Scaling up trapped-ion quantum information processors inevitably means that above some size scale, qubits will need to be distributed across multiple processing zones. Harnessing the full power of such an architecture for quantum information processing requires a method to couple qubits in separate zones. The “quantum charge-coupled device” architecture connects distant qubits by physically moving them together, but at the same time imposes overhead from time spent on shuttling ions. An alternative solution is to employ a teleported two-qubit entangling gate that uses only local operations within each zone, classical communication between zones, and a shared entangled qubit pair as a resource. This approach has been demonstrated probabilistically in photonic systems with post-selection and only recently performed deterministically between two superconducting cavity qubits by means of an entangled pair of transmons. Here we demonstrate a deterministic teleported CNOT gate between two beryllium ion qubits in spatially separated zones of a segmented Paul trap, using an entangled pair of magnesium ion qubits as the resource. A full process tomography is performed on the two beryllium ion, and a 95% confidence interval [0.845, 0.872] for the entanglement fidelity is inferred using maximum likelihood (ML) estimation. This protocol combines ion shuttling with individually-addressed single qubit rotations and detection, high fidelity same- and mixed-species two qubit gates, and real-time conditional operations, thereby demonstrating the combination of essential tools for scaling trapped-ion quantum computers in a single device.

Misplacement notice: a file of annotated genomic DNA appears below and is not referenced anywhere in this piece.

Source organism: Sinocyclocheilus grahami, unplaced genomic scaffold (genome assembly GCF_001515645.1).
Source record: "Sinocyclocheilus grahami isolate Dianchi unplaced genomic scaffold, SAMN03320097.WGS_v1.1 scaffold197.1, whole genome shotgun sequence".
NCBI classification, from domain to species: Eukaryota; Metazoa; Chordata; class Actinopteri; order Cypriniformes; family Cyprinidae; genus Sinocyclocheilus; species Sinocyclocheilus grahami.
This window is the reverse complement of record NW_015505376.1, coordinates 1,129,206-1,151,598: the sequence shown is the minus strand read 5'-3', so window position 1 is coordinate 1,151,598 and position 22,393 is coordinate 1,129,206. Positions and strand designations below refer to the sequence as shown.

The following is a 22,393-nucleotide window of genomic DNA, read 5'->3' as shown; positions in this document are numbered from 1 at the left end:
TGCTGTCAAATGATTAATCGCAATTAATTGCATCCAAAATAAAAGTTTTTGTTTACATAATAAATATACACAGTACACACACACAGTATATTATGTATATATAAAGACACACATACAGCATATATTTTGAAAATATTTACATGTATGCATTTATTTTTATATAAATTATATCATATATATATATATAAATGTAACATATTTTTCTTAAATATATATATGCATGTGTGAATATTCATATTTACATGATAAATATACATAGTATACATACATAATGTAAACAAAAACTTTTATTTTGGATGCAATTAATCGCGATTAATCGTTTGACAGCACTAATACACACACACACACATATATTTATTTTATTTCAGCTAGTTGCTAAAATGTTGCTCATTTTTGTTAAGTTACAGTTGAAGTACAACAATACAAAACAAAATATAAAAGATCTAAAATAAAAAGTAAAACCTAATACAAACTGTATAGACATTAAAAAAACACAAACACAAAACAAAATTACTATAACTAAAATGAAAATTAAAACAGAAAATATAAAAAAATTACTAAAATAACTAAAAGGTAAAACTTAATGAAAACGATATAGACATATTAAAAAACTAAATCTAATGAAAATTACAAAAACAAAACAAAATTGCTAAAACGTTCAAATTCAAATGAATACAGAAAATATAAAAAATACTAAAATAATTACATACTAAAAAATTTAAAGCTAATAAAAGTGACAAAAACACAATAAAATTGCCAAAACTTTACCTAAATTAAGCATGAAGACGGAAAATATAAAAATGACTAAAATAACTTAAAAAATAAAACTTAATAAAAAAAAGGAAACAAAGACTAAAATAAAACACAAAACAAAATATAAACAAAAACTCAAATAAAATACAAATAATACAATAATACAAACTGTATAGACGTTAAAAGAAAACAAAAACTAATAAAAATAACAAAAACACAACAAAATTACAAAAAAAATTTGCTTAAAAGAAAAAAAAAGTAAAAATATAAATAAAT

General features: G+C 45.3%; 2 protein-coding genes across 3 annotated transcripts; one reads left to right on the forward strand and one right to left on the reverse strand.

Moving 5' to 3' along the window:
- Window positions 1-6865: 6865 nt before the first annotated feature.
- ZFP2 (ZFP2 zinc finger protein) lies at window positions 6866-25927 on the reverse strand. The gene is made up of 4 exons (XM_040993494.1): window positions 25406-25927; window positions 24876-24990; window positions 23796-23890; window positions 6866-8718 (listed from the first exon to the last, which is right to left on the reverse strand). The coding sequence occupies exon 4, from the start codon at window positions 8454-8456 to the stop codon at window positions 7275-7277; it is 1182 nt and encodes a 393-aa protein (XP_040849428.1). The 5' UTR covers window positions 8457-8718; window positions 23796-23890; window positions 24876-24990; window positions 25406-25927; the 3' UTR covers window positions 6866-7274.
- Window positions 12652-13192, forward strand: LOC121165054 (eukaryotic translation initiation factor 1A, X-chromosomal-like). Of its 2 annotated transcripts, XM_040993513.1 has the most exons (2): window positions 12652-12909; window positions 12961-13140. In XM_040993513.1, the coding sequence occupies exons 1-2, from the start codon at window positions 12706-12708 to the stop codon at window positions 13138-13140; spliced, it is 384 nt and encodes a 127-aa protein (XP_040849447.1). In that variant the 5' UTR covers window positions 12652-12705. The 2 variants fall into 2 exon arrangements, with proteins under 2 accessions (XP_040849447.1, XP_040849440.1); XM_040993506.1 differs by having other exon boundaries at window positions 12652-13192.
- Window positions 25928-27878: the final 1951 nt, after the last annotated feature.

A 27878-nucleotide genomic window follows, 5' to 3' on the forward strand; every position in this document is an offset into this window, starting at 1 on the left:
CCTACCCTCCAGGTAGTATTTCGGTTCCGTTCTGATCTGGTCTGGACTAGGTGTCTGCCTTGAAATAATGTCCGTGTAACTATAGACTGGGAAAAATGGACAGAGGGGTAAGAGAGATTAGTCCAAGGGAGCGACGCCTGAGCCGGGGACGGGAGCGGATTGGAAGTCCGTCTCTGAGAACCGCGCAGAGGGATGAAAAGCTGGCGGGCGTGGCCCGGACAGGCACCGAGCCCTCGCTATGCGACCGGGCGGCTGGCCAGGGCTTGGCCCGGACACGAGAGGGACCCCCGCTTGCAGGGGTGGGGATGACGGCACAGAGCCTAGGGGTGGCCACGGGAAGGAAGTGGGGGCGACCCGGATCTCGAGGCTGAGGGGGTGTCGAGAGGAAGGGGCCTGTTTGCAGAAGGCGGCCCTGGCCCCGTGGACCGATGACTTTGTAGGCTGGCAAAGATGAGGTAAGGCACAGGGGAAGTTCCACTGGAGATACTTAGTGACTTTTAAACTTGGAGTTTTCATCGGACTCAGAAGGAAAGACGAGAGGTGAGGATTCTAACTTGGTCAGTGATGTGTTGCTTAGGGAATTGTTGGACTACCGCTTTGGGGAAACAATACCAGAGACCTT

Yong Wan graduated in 2010 from University of Stuttgart as a diplom physicist and pursued his doctoral study on precision spectroscopy on trapped ions at the University of Hannover and Physikalisch-Technische Bundesanstalt till 2014. Since then, he moved to National Institute of Standards and Technology and continued his research on trapped ions with the focus on trapped-ion quantum computing. His research interests include precision measurements, molecular ions, and trapped-ion quantum.